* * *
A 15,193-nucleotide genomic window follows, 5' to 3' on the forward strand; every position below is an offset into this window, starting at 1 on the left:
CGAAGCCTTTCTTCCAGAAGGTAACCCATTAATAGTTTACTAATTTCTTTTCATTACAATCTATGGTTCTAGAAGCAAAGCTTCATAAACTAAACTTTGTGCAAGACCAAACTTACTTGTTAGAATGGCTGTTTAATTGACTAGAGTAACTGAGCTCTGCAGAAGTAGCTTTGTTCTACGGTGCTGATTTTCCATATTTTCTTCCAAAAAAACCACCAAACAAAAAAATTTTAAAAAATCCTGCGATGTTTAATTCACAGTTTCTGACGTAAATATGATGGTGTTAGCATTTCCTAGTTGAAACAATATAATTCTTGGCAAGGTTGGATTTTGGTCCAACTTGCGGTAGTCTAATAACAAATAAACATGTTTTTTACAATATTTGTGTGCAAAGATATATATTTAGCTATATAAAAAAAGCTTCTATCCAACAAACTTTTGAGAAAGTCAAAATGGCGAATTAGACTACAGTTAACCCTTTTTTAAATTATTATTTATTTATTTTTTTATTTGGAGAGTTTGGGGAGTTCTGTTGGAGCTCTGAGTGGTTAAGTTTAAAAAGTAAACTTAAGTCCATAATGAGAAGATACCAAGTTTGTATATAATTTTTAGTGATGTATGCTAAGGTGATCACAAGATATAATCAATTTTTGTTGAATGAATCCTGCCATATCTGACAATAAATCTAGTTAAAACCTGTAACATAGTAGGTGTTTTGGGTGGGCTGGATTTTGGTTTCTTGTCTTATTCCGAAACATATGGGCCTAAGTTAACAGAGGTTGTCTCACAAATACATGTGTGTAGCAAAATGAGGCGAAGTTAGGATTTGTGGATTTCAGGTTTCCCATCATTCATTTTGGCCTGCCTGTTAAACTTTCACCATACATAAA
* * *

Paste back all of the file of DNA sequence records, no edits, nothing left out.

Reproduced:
A 15,193-nucleotide genomic window follows, 5' to 3' on the forward strand; every position below is an offset into this window, starting at 1 on the left:
CGAAGCCTTTCTTCCAGAAGGTAACCCATTAATAGTTTACTAATTTCTTTTCATTACAATCTATGGTTCTAGAAGCAAAGCTTCATAAACTAAACTTTGTGCAAGACCAAACTTACTTGTTAGAATGGCTGTTTAATTGACTAGAGTAACTGAGCTCTGCAGAAGTAGCTTTGTTCTACGGTGCTGATTTTCCATATTTTCTTCCAAAAAAACCACCAAACAAAAAAATTTTAAAAAATCCTGCGATGTTTAATTCACAGTTTCTGACGTAAATATGATGGTGTTAGCATTTCCTAGTTGAAACAATATAATTCTTGGCAAGGTTGGATTTTGGTCCAACTTGCGGTAGTCTAATAACAAATAAACATGTTTTTTACAATATTTGTGTGCAAAGATATATATTTAGCTATATAAAAAAAGCTTCTATCCAACAAACTTTTGAGAAAGTCAAAATGGCGAATTAGACTACAGTTAACCCTTTTTTAAATTATTATTTATTTATTTTTTTATTTGGAGAGTTTGGGGAGTTCTGTTGGAGCTCTGAGTGGTTAAGTTTAAAAAGTAAACTTAAGTCCATAATGAGAAGATACCAAGTTTGTATATAATTTTTAGTGATGTATGCTAAGGTGATCACAAGATATAATCAATTTTTGTTGAATGAATCCTGCCATATCTGACAATAAATCTAGTTAAAACCTGTAACATAGTAGGTGTTTTGGGTGGGCTGGATTTTGGTTTCTTGTCTTATTCCGAAACATATGGGCCTAAGTTAACAGAGGTTGTCTCACAAATACATGTGTGTAGCAAAATGAGGCGAAGTTAGGATTTGTGGATTTCAGGTTTCCCATCATTCATTTTGGCCTGCCTGTTAAACTTTCACCATACATAAA